have rules of the form "<blap> is prohibited, but this is what it does at
runtime if you do somehow manage to get it through the compiler".

Allowing non-erroneous execution in this case might allow a subprogram to
be called before it can be named (i.e. before the elaboration of its
initial declaration). This would be new to Ada. It could mean,
for example, that a one-part subprogram might require an elaboration
check, or that an elaboration checking implementation strategy based on
initializing some piece of state at the point of the initial declaration
of a subprogram and then updating it when the body is elaborated would
no longer work.

Requiring implementations to detect the error and raise some exception
would also be a well-defined solution, but would require a fair
amount of overhead (in execution time, code space, and implementation
complexity) to cope with a case which, as far as I know, noone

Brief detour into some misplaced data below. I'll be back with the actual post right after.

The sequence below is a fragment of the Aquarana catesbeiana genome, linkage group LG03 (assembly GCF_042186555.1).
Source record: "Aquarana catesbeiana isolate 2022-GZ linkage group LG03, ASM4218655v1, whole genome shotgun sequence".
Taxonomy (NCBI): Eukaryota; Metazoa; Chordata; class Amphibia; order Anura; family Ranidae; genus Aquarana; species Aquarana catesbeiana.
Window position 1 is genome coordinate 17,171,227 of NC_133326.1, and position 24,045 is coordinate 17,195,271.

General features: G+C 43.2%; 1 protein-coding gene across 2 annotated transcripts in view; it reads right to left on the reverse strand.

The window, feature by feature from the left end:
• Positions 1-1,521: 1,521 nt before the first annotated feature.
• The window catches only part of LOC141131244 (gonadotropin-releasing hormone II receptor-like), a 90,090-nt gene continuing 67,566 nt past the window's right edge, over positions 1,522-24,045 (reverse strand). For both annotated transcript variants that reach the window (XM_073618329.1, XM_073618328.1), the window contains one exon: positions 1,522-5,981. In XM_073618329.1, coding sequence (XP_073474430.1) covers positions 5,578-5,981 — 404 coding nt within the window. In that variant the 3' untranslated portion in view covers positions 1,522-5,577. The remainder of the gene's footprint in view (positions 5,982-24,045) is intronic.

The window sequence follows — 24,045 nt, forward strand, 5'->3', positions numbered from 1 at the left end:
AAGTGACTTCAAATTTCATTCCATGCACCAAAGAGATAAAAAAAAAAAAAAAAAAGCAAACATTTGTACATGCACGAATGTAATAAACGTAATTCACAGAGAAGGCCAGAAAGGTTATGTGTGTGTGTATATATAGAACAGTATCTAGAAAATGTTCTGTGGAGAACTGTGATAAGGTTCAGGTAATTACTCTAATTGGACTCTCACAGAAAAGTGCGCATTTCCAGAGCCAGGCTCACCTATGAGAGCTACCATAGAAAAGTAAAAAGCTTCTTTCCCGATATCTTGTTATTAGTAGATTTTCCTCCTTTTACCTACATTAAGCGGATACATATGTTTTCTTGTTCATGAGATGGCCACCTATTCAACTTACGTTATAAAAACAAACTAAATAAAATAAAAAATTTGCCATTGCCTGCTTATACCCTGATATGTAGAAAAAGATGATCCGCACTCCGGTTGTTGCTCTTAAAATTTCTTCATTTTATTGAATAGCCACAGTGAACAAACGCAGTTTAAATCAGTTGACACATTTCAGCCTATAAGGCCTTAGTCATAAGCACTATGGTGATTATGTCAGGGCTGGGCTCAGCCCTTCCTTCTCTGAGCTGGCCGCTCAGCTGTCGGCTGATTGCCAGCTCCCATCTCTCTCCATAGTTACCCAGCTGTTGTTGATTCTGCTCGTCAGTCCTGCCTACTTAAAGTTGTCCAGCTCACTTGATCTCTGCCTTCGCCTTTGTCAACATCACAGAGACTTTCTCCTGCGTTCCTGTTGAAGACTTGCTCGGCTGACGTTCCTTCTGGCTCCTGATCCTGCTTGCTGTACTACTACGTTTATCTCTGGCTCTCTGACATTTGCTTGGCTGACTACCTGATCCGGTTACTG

has ever run into in practice.

****************************************************************

From: Robert Dewar
Date: Monday, January 28, 2002   3:45 PM

I agree with Steve's position on this point, case c) should be erroneous.

****************************************************************

From: Randy Brukardt
Date: Monday, January 28, 2002   5:07 PM

> I agree with Steve's position on this point, case c) should
> be erroneous

I made this a bounded error when I wrote up the AI, because I didn't like
the extent of erroneousness that is caused.

If this is erroneous, then *any* call to 'Input before all tagged types are
elaborated is potentially erroneous. Moreover, there is no way to prevent
erroneous execution in that case, because the programmer has no control over
the data actually read. And, there is no way to detect that there was/might
be a problem, until you've run off the tracks.

To prevent the erroneousness, you would have to have elaborate pragmas for
every tagged type that the 'Input might read, which completely defeats the